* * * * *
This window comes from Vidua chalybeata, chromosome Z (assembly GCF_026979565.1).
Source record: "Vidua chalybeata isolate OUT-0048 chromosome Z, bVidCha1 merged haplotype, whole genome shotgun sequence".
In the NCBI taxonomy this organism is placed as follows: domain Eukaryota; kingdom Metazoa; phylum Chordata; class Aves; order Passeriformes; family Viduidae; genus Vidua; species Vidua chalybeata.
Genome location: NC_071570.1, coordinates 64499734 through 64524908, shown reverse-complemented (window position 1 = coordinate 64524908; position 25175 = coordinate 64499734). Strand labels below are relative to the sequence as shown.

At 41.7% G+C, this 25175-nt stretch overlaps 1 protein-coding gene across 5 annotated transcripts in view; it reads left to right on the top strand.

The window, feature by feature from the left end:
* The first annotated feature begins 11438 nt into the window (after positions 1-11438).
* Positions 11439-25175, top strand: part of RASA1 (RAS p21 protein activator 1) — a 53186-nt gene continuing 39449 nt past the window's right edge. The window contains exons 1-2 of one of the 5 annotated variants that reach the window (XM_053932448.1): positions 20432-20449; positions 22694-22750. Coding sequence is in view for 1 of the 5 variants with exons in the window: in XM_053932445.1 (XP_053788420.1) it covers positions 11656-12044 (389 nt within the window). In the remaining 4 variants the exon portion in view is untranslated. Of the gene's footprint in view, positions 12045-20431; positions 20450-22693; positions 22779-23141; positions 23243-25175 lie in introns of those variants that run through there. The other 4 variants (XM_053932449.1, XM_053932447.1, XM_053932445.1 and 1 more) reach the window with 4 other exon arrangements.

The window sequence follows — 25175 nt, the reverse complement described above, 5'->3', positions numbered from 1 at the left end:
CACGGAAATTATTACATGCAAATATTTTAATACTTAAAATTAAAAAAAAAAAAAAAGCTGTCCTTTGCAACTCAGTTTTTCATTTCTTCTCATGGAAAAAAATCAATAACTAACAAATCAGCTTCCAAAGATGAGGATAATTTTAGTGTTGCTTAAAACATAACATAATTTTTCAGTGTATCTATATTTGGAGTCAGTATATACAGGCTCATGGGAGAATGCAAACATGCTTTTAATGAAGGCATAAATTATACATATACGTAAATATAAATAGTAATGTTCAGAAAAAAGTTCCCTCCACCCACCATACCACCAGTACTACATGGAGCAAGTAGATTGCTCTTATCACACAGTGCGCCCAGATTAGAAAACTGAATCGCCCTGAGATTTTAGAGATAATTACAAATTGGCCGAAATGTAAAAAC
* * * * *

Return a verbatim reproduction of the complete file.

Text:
This window comes from Vidua chalybeata, chromosome Z (assembly GCF_026979565.1).
Source record: "Vidua chalybeata isolate OUT-0048 chromosome Z, bVidCha1 merged haplotype, whole genome shotgun sequence".
In the NCBI taxonomy this organism is placed as follows: domain Eukaryota; kingdom Metazoa; phylum Chordata; class Aves; order Passeriformes; family Viduidae; genus Vidua; species Vidua chalybeata.
Genome location: NC_071570.1, coordinates 64499734 through 64524908, shown reverse-complemented (window position 1 = coordinate 64524908; position 25175 = coordinate 64499734). Strand labels below are relative to the sequence as shown.

At 41.7% G+C, this 25175-nt stretch overlaps 1 protein-coding gene across 5 annotated transcripts in view; it reads left to right on the top strand.

The window, feature by feature from the left end:
* The first annotated feature begins 11438 nt into the window (after positions 1-11438).
* Positions 11439-25175, top strand: part of RASA1 (RAS p21 protein activator 1) — a 53186-nt gene continuing 39449 nt past the window's right edge. The window contains exons 1-2 of one of the 5 annotated variants that reach the window (XM_053932448.1): positions 20432-20449; positions 22694-22750. Coding sequence is in view for 1 of the 5 variants with exons in the window: in XM_053932445.1 (XP_053788420.1) it covers positions 11656-12044 (389 nt within the window). In the remaining 4 variants the exon portion in view is untranslated. Of the gene's footprint in view, positions 12045-20431; positions 20450-22693; positions 22779-23141; positions 23243-25175 lie in introns of those variants that run through there. The other 4 variants (XM_053932449.1, XM_053932447.1, XM_053932445.1 and 1 more) reach the window with 4 other exon arrangements.

The window sequence follows — 25175 nt, the reverse complement described above, 5'->3', positions numbered from 1 at the left end:
CACGGAAATTATTACATGCAAATATTTTAATACTTAAAATTAAAAAAAAAAAAAAAGCTGTCCTTTGCAACTCAGTTTTTCATTTCTTCTCATGGAAAAAAATCAATAACTAACAAATCAGCTTCCAAAGATGAGGATAATTTTAGTGTTGCTTAAAACATAACATAATTTTTCAGTGTATCTATATTTGGAGTCAGTATATACAGGCTCATGGGAGAATGCAAACATGCTTTTAATGAAGGCATAAATTATACATATACGTAAATATAAATAGTAATGTTCAGAAAAAAGTTCCCTCCACCCACCATACCACCAGTACTACATGGAGCAAGTAGATTGCTCTTATCACACAGTGCGCCCAGATTAGAAAACTGAATCGCCCTGAGATTTTAGAGATAATTACAAATTGGCCGAAATGTAAAAAC